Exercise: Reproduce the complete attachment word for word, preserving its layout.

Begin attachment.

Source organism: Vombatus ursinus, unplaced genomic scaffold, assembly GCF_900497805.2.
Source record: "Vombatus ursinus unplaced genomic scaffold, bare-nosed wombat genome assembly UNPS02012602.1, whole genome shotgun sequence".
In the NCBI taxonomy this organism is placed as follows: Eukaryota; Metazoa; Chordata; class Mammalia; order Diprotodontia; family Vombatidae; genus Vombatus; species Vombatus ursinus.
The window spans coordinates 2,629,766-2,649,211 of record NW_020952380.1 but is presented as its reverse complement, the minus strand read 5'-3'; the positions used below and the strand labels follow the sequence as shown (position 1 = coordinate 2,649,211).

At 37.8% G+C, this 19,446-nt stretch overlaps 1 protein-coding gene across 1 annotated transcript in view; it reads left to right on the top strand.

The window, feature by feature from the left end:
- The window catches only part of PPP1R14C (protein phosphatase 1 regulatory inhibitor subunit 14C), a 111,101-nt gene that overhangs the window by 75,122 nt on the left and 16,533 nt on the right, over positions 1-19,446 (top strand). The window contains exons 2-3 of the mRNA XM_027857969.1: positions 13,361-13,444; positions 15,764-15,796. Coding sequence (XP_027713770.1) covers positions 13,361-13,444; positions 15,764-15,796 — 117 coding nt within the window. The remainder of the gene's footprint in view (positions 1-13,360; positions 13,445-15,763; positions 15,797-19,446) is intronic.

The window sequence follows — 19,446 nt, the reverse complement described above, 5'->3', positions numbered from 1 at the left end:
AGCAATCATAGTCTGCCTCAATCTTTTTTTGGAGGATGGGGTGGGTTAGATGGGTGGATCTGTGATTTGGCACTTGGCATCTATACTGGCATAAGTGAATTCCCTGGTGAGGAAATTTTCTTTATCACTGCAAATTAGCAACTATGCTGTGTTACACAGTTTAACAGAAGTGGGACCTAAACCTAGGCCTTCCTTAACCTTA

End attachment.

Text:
Source organism: Vombatus ursinus, unplaced genomic scaffold, assembly GCF_900497805.2.
Source record: "Vombatus ursinus unplaced genomic scaffold, bare-nosed wombat genome assembly UNPS02012602.1, whole genome shotgun sequence".
In the NCBI taxonomy this organism is placed as follows: Eukaryota; Metazoa; Chordata; class Mammalia; order Diprotodontia; family Vombatidae; genus Vombatus; species Vombatus ursinus.
The window spans coordinates 2,629,766-2,649,211 of record NW_020952380.1 but is presented as its reverse complement, the minus strand read 5'-3'; the positions used below and the strand labels follow the sequence as shown (position 1 = coordinate 2,649,211).

At 37.8% G+C, this 19,446-nt stretch overlaps 1 protein-coding gene across 1 annotated transcript in view; it reads left to right on the top strand.

The window, feature by feature from the left end:
- The window catches only part of PPP1R14C (protein phosphatase 1 regulatory inhibitor subunit 14C), a 111,101-nt gene that overhangs the window by 75,122 nt on the left and 16,533 nt on the right, over positions 1-19,446 (top strand). The window contains exons 2-3 of the mRNA XM_027857969.1: positions 13,361-13,444; positions 15,764-15,796. Coding sequence (XP_027713770.1) covers positions 13,361-13,444; positions 15,764-15,796 — 117 coding nt within the window. The remainder of the gene's footprint in view (positions 1-13,360; positions 13,445-15,763; positions 15,797-19,446) is intronic.

The window sequence follows — 19,446 nt, the reverse complement described above, 5'->3', positions numbered from 1 at the left end:
AGCAATCATAGTCTGCCTCAATCTTTTTTTGGAGGATGGGGTGGGTTAGATGGGTGGATCTGTGATTTGGCACTTGGCATCTATACTGGCATAAGTGAATTCCCTGGTGAGGAAATTTTCTTTATCACTGCAAATTAGCAACTATGCTGTGTTACACAGTTTAACAGAAGTGGGACCTAAACCTAGGCCTTCCTTAACCTTA